CLL14: A chemotherapy-free regimen of venetoclax plus obinutuzumab for CLL

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Published: 20 Jun 2019
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Dr Othman Al-Sawaf - Univesity of Cologne, Cologne, Germany

Dr Othman Al-Sawaf speaks to ecancer at the 2019 European Hematology Association (EHA) Annual Meeting about the CLL14 trial.

ecancer's filming has been kindly supported by Amgen through the ecancer Global Foundation. ecancer is editorially independent and there is no influence over content.


CLL14 is a randomised phase III trial that we conducted. In this trial the aim was to check in patients with previously untreated CLL and co-existing conditions whether standard chemoimmunotherapy with chlorambucil obinutuzumab can be challenged by a new chemotherapy free regimen of venetoclax and obinutuzumab. The primary endpoint in this analysis was progression free survival and the primary endpoint was met last year. Here the primary analysis was presented in which the primary analysis was presented.
The major finding here was that in 432 patients who were randomised to either receive the chlorambucil obinutuzumab over twelve cycles or venetoclax obinutuzumab also over twelve cycles with combination therapy given each for six cycles and six cycles of either chlorambucil monotherapy or six cycles of venetoclax monotherapy and all patients discontinued treatment afterwards. The major finding here was that patients treated with venetoclax obinutuzumab had a significantly longer progression free survival than patients treated with chlorambucil obinutuzumab. Also in the subsequent analysis of secondary endpoints we saw that patients treated with venetoclax obinutuzumab had higher response rates and, interestingly, also much deeper remissions meaning that the rate of MRD negativity in patients treated with venetoclax obinutuzumab was significantly higher than in patients with chlorambucil obinutuzumab. This indicates that we can achieve much deeper responses with a chemotherapy free fixed duration treatment.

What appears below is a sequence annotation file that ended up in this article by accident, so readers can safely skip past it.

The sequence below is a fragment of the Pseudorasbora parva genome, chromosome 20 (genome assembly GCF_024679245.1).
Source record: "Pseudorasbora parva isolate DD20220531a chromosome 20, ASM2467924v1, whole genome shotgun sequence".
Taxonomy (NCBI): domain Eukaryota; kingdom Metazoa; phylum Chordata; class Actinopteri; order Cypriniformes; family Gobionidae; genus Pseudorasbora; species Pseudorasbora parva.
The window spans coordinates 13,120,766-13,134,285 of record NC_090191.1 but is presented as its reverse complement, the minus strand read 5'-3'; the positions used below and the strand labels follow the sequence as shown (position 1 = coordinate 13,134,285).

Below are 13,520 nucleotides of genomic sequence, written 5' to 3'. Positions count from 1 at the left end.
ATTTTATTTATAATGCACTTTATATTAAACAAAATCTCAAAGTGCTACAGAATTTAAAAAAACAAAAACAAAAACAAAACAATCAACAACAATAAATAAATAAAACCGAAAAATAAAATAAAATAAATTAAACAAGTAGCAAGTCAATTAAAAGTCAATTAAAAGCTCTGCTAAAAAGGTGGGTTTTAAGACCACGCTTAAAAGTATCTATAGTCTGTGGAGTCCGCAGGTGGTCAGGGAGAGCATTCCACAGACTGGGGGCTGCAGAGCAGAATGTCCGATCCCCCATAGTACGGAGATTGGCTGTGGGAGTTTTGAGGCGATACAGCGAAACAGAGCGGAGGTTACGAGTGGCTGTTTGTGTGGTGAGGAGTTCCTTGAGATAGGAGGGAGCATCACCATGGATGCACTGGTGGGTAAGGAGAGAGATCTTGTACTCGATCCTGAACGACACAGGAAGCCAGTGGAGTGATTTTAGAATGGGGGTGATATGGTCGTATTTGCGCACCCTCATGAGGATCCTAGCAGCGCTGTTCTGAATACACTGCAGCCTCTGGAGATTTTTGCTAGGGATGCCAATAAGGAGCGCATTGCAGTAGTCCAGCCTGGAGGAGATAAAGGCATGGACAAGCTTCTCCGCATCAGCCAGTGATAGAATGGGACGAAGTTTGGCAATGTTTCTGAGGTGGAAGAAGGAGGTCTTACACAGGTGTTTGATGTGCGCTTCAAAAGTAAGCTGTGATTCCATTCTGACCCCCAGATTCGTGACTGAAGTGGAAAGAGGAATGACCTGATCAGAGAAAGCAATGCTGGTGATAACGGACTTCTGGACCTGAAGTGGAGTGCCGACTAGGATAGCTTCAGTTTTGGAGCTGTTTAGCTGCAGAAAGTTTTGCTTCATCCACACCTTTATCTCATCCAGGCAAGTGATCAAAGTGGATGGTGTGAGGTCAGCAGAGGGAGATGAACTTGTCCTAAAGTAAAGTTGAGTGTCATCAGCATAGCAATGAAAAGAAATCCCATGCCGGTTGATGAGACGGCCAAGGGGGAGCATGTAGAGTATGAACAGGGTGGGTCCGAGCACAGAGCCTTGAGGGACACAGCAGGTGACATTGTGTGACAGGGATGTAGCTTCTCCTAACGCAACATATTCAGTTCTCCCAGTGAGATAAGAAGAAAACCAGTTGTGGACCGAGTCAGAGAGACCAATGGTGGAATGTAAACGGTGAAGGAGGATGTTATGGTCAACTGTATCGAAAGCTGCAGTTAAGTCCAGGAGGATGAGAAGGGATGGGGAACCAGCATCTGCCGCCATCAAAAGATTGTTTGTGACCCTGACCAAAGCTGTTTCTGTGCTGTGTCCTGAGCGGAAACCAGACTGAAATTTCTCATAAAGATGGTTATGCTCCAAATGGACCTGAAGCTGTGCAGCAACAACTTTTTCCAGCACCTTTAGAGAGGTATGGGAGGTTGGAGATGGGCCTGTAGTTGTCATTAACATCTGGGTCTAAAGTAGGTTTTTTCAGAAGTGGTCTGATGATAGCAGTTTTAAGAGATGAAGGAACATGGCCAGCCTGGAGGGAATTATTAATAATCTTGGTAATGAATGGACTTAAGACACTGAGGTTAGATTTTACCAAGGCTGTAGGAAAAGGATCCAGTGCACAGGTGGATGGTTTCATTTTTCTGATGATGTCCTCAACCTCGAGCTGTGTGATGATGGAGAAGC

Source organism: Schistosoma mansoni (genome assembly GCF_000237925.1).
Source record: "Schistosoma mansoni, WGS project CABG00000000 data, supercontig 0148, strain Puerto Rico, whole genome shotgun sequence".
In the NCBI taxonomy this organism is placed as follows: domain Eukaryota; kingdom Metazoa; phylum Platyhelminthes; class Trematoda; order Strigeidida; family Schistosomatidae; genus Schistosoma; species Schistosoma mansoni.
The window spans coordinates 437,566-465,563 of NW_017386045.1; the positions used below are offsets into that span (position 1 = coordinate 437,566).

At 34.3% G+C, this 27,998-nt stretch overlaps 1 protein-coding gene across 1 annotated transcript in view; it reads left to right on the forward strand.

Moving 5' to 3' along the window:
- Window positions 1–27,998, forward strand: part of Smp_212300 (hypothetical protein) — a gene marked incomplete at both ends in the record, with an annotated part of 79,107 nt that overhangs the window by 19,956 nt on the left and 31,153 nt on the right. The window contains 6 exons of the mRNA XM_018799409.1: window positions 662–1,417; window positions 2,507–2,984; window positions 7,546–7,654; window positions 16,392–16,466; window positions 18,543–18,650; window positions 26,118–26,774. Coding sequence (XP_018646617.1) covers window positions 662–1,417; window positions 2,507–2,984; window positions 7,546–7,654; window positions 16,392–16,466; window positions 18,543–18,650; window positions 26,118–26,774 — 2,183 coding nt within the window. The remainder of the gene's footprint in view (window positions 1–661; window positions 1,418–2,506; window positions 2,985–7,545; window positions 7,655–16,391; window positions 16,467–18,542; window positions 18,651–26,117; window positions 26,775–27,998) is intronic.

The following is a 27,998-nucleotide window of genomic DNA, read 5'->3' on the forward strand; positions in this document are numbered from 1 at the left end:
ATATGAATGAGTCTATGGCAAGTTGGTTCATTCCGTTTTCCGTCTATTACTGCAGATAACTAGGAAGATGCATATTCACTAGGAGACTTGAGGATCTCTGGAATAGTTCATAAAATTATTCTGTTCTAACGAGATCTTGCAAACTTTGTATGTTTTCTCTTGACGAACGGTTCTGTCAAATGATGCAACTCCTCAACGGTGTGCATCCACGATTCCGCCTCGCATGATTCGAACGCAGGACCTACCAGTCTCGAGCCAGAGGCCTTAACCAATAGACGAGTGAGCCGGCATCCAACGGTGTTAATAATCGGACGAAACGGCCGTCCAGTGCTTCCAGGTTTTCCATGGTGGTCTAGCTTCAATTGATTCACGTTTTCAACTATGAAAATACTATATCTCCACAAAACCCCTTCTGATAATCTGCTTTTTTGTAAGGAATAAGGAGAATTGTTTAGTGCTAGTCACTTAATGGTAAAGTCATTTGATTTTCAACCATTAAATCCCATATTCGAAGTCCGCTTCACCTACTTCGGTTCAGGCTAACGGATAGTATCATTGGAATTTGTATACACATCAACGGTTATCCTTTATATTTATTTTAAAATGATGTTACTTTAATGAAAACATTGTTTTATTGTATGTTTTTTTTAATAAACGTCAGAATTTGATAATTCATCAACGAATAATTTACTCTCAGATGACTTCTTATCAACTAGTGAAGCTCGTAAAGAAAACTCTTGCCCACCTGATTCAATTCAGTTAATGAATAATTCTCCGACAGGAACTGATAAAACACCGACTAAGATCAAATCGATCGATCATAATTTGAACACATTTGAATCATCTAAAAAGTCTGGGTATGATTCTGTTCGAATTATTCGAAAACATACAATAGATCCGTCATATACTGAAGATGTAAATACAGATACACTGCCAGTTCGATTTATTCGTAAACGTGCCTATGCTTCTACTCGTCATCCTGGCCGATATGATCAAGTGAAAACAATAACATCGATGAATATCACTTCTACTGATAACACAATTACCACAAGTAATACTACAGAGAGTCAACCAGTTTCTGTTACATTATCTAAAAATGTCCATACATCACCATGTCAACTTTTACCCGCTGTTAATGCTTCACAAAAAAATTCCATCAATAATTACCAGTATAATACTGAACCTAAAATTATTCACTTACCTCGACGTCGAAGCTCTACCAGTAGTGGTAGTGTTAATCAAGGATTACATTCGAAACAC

What are the clinical implications?

For the clinic this means that we now have for patients who are a little bit challenging to treat because in this trial all patients were treatment naïve so they didn’t have any previous treatment and they had to have a relevant burden of coexisting conditions. This was assessed by the cumulative illness rating scale, so all patients had to have at least six points on that scale, meaning that they had relevant coexisting conditions which would make intensive chemoimmunotherapy, for instance with FCR, not feasible in these patients.
With the result of this study we can now offer our patients a new treatment that is, on the one hand, tolerable and, on the other hand, highly efficacious. So the existence of coexisting conditions does not exclude them now from having an effective treatment.

Can you tell us about toxicities?

Major toxicities were as expected – haematological toxicities like neutropenia. We did see some infections although there was no excess in any of the toxicities and overall all were manageable with standard clinical approaches.

Can you tell us about the subgroup analysis?

In the subgroup analysis that was presented here for the first time we had a look on patients with complex karyotype. Complex karyotype is known to be a challenge in all haematological malignancies because it represents genomic instability of the condition itself and we know from other conditions like AML and MDS, and also from CLL for that matter, that it is associated with less response to treatment, shorter response to treatment and, in some cases, also shorter overall survival.

So we wanted to see now as the data, particularly in CLL, are mostly based on retrospective analysis whether we can prospectively evaluate whether chemoimmunotherapy or targeted therapy with venetoclax obinutuzumab in any way does make a difference in this challenging group of patients. We were able to show that with chlorambucil obinutuzumab, so with the chemoimmunotherapy, patients had a shorter PFS as well as shorter overall survival in patients with complex karyotype. In strong contrast to that we saw that patients in the venetoclax group, irrespective of complex or non-complex karyotype, had similar rates of deep responses, similar rates of clinical responses and at the end also similar rates of progression free survival and overall survival which makes this a viable option for our patients in the clinic because before we didn’t have enough data to suggest any particular treatment for these patients. Now this suggests that, first of all, we should check for complex karyotypes because 15% of patients in our analysis had complex karyotype, so one should check for that before starting first line therapy. When we have it one should consider venetoclax obinutuzumab as an option in these patients as it shows good efficacy in those.